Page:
“My brother, follow me, and let us not rest until, if possible, my lord the King will get some help so that those evil man cannot do him any harm.”

Then they turned the reins on their palfreys and returned down the road they had come from as fast as they could during what remained of the day and all night, never resting, and the next day they arrived at the camp of King Perion, who on the previous day had gone only four leagues, and they found the encampment made on a riverbank with many trees and gardens. On the side facing the mountains, Perion had placed many knights on guard because he had also heard the news from some pastors about that army and how it was moving from the place where it had been, and he was wary of it, and for that reason he had ordered guards to be placed.

When they arrived there, Esplandian went directly to Amadis’s tent and found the good hermit, who had arisen and wished to travel. And when he saw the young man’s great haste, he told him:

“My good son, for what purpose is this hurried arrival?”

He told him:

“My lord father, our haste is so great that until I can speak with Amadis, I cannot tell you it.”

Then he dismounted and went to the bed where Amadis lay in his armor, for he had spent the entire night guarding the camp and at dawn had come to rest and sleep. He woke him up and told him:

“Oh, my good lord! If at any time your noble heart has wished to do great deeds, the time has come where your grandeur can show itself, because although ye have already experienced many great confrontations and dangers, none can be as outstanding as this one. Know ye, my good lord, that the men who were said to be in the mountain with King Arabigo are riding as fast as they can toward my lord King Lisuarte. And I believe, my lord, that given their great numbers and the King’s limited and exhausted men, they cannot avoid being in great danger, so, after God, their only help is in you.”

When he heard this, Amadis arose very quickly and said:

“Good youth, wait for me here, for if I can help, your effort will not be in vain.”

Then he went immediately to the tent of his father King Perion and told him the news and asked him earnestly to give him permission to offer help, from which he could receive much honor and esteem, and he would be praised everywhere that this became known. Amadis asked for this on his knees, and he did not wish to stand until the King, as he was given to all virtue and never spent his time except on matters involving great fame, told him:

“Son, do as thou wishest, and take the lead with what men thou art pleased, and I shall follow thee, for if King Lisuarte wishes peace, this shall make him more decided, and if he wishes war, it would be better for him to be destroyed by ourselves than by others who by chance might be mightier enemies for us than he is now.”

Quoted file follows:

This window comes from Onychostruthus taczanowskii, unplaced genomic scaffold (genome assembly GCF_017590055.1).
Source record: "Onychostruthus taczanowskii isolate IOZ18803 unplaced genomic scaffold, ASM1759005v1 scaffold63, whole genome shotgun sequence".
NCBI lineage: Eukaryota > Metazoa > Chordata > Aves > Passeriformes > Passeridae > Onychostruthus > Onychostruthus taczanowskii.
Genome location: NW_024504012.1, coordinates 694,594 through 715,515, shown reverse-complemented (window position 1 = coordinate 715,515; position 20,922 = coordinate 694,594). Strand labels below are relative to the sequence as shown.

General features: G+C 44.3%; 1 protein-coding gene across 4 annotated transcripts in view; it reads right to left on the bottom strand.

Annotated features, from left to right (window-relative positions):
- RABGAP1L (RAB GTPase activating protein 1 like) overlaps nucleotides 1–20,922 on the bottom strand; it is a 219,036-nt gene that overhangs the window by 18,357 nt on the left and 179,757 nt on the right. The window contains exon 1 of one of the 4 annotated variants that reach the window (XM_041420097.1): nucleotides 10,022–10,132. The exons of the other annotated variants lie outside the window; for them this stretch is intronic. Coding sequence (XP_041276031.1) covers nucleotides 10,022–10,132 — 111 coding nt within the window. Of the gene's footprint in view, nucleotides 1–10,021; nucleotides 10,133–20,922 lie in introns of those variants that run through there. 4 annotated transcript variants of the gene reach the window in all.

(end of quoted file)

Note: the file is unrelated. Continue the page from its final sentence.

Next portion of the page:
He ordered the trumpets and bugles to sound, and since the men were all armed and suspicious of a surprise attack, they immediately mounted, each one with his captain. King Perion and Amadis had Gastiles, nephew of the Emperor of Constantinople mount, and with the Emperor’s flag they left the camp, and behind them came all the rest.

And when they were all in the field, the King told them the news he had learned and urged them not to look to the past and instead to wish to show their virtue by rescuing the King, who was in great need due to those evil men. They all agreed and said they would do what he ordered.

Then Amadis took with him Sir Cuadragante, his brother Sir Florestan, Angriote d’Estravaus, Gavarte of the Fearful Valley, Gandalin, Enil, four thousand knights, and the doctor Elisabad, who on that day as he had in the previous battles did amazing things in his profession, giving life to many of those who would not have had it without the help of God and himself.

With this company of men he took to the road, with his father the King and all the rest in their battalions following him.

But now the story shall cease to speak of them, as they rode as fast as they could, and shall turn to recount what those other Kings were doing in the meantime.


Thursday, July 14, 2016

Summary, Chapters 82 to 114

This means war! 

The medieval walls of Buitrago de Lozoya (pdf). Photo by Sue Burke.

At the end of Book III, King Lisuarte sends away his daughter Oriana to marry the Emperor of Rome – against her wishes and everyone’s advice. But Amadis arrives at Firm Island and rallies the knights there to rescue her. They intercept the Romans’ fleet in the high seas, and after a great battle, they rescue Princess Oriana, and the ladies and damsels with her.

Book IV

Chapter 82

Queen Sardamira learns that the Romans’ leader, Salustanquidio, whom she loved, was killed in the battle, and she weeps and mourns. Oriana asks Mabilia to comfort her.

Chapter 83

The knights agree to take Oriana, who is very grateful to them for their courage and effort, to Firm Island.

Chapter 84

Grasinda is among those who welcome them at Firm Island. With great ceremony, Oriana and her companions are escorted to a beautiful tower in which to dwell, and all the victorious knights are given fine lodgings. The great love between Oriana and Amadis remains a secret.

Chapter 85